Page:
Winter 2013: Akaya Windwood Response to "Seeing the Unseen" Essay Winners

Akaya Windwood, president of the Rockwood Leadership Institute and author of "What Can Change When We Learn to See Each Other," responds to essay winners of the Winter 2013 writing competition
Eyes by Ahmed Sinan

Photo by Ahmed Sinan

Dearest Sumaiyah, Nizhone, Adam, and Reyna,

As I read your essays, I had to keep reminding myself to breathe.  Thank you for your thoughtfulness, for your courage and for your willingness to show us your souls. It is an honor for me to read your essays and respond to you.

I wiped away tears as I finished your piece, Sumaiyah – your description of that young bagger’s smile will remain with me forever.  How lucky he is to have you in his neighborhood, and how lucky your new sibling will be to have you as a sister!

Nizhone, I too feel the challenge of opening myself to strangers, especially after having been disappointed.  I so appreciate your commitment to continue trying – especially given the tricky social “dos and don’ts” of our time.

Adam, I loved how you juxtaposed crankiness with an act of kindness that saved a life. We rarely get the opportunity to immediately see the effects of our actions, and your story was one of instant karma. The gratitude expressed at the end of the story really touched me.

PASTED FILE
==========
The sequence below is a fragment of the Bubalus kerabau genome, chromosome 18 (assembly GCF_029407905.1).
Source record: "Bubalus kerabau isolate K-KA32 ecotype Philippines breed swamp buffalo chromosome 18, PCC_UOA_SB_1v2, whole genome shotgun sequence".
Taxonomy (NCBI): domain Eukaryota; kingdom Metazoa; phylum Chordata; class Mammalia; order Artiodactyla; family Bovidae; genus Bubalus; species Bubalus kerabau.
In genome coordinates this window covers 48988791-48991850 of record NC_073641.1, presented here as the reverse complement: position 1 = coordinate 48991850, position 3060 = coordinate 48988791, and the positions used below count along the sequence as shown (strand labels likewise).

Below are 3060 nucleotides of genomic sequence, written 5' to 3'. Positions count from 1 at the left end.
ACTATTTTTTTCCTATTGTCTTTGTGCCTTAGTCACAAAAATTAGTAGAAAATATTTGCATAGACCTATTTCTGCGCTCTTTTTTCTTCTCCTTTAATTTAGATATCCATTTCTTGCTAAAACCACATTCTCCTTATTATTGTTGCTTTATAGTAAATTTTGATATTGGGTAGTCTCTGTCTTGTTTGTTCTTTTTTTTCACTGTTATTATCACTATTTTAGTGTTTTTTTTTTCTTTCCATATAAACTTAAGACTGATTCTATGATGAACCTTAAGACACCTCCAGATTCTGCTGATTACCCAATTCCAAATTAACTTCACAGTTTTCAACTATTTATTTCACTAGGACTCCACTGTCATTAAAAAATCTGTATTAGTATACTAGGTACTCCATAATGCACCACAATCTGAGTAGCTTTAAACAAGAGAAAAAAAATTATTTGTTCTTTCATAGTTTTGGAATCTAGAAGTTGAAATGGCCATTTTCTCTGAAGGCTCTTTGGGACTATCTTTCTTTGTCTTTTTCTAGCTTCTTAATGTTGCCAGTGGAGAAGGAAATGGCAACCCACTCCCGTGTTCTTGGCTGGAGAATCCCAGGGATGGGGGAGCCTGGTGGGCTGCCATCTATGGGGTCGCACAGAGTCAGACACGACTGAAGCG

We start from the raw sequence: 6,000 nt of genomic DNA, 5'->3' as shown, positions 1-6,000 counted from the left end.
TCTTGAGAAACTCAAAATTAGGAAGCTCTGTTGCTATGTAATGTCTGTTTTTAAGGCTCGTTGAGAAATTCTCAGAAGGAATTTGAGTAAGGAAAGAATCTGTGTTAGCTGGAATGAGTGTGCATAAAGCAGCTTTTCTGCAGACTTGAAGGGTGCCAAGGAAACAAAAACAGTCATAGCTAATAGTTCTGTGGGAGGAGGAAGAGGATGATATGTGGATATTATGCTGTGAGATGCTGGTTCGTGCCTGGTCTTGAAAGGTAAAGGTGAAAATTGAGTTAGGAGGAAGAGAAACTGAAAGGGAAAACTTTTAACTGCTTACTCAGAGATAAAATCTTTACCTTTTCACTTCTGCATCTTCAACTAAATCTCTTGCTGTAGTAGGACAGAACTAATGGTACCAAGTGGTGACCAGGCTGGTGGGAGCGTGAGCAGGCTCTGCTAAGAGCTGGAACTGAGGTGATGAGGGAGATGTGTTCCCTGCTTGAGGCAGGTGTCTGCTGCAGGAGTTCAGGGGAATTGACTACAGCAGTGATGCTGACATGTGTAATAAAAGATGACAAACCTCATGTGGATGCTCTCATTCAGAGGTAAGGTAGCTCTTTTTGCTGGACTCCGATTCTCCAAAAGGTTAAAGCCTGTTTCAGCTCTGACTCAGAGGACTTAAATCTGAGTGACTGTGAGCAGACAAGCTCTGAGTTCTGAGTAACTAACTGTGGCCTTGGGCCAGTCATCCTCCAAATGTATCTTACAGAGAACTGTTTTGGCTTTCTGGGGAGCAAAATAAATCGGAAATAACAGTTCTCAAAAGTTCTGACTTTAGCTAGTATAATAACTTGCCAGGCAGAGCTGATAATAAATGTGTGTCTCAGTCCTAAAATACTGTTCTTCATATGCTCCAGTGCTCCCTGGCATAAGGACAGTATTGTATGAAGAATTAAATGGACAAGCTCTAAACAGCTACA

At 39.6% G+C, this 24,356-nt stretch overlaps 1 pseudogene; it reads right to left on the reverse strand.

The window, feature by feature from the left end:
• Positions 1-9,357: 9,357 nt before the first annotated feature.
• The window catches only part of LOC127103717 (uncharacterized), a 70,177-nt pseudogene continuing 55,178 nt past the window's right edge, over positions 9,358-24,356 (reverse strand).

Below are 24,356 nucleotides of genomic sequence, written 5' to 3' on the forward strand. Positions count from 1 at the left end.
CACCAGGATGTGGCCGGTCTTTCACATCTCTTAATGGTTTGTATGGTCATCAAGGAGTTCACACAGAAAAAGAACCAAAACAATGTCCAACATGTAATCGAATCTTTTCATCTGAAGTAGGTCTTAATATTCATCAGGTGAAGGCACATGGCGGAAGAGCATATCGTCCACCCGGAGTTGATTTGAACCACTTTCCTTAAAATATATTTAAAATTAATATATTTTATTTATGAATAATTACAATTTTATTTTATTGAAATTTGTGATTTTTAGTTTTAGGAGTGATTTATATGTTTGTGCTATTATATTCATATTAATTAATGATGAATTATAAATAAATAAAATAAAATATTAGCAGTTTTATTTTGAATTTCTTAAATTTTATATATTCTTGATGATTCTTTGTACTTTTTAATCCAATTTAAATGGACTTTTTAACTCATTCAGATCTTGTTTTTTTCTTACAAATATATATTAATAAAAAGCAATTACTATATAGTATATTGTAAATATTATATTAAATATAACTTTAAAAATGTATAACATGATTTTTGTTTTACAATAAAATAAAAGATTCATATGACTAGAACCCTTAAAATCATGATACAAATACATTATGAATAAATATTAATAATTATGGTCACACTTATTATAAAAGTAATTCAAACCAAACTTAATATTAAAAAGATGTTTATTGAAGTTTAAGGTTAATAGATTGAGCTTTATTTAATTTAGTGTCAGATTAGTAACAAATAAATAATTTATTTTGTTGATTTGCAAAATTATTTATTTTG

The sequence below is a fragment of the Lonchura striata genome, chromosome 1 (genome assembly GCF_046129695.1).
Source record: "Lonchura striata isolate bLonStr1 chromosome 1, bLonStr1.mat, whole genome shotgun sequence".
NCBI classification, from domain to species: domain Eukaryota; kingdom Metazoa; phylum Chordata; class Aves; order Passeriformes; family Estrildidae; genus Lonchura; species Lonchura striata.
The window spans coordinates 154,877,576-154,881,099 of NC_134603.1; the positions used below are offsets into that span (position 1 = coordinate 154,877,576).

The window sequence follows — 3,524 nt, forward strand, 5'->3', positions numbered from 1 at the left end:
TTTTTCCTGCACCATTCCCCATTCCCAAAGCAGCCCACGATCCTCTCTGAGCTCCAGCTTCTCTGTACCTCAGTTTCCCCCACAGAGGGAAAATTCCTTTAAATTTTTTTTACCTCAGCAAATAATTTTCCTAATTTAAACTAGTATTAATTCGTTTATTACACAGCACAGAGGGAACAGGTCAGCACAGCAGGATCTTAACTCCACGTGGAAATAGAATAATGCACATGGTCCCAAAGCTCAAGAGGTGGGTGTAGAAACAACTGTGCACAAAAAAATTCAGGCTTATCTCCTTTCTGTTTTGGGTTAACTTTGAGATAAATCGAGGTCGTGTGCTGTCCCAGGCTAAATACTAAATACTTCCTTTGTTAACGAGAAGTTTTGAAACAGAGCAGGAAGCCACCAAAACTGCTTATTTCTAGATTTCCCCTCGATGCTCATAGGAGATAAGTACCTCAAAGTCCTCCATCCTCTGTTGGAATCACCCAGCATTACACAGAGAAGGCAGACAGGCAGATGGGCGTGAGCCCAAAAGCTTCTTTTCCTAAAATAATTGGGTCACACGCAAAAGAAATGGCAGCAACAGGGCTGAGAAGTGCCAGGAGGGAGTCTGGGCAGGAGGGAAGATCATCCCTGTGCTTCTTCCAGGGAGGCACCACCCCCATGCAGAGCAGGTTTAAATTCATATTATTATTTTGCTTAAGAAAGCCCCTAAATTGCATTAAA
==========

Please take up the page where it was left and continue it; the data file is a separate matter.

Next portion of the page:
Your description of the old woman was so vivid, Reyna; I felt I knew her.  The young girl who refused to give up under less-than-welcoming circumstances showed fortitude that we all can learn from. And the hidden message in your poem was a delight!

I was struck by your common theme of interconnection.  Each of you reminded us that we need one another.  Adam writes “We both have saved one another.” Nizhone: “I think I would feel happier for having made someone else happier.” Reyna: “The two, although so utterly different, find themselves keeping each other company.” Finally, Sumaiyah: “My smile came right from my heart since his smiles were always so genuine.” Thank you for teaching us about the importance of reciprocity – we can never have too many of those lessons.

In light of this, when I re-read my original essay I see a limitation. I wrote about the impact my seeing had on the young men, but I didn’t acknowledge how important that moment was to me as well.  I needed to see them as much as they needed me to see them.  I was warmed by their sweetness with each other, and their clear friendship was a balm to me.  The four of you took this one step further, and by acknowledging the other, made the circle whole.  You are so wise to remind us that none of us exists in isolation, that what affects one, affects us all.

You are four of many students who wrote responses, and I want to thank everyone who had the courage not only to explore the topic, but to offer up their writing. This is not an easy thing to do, and I appreciate those of you who put time and effort in the contest.

I write this response just a few days after the Boston, Nasariyah, Kirkuk and Baghdad bombings.  The deaths of those 33 people weigh on my soul, and your writings are good medicine for these hard times. I know that if we refuse to cast people aside, if we commit to keeping the human circle whole, if we take the risks of reaching out toward each other the world will transform.  As I read your essays, I’m reminded that young people like you must lead, and when you do, we are in very good hands.  Thank you so much for that, and for the wisdom you’ll continue to bring us over the years.

From my heart to yours,




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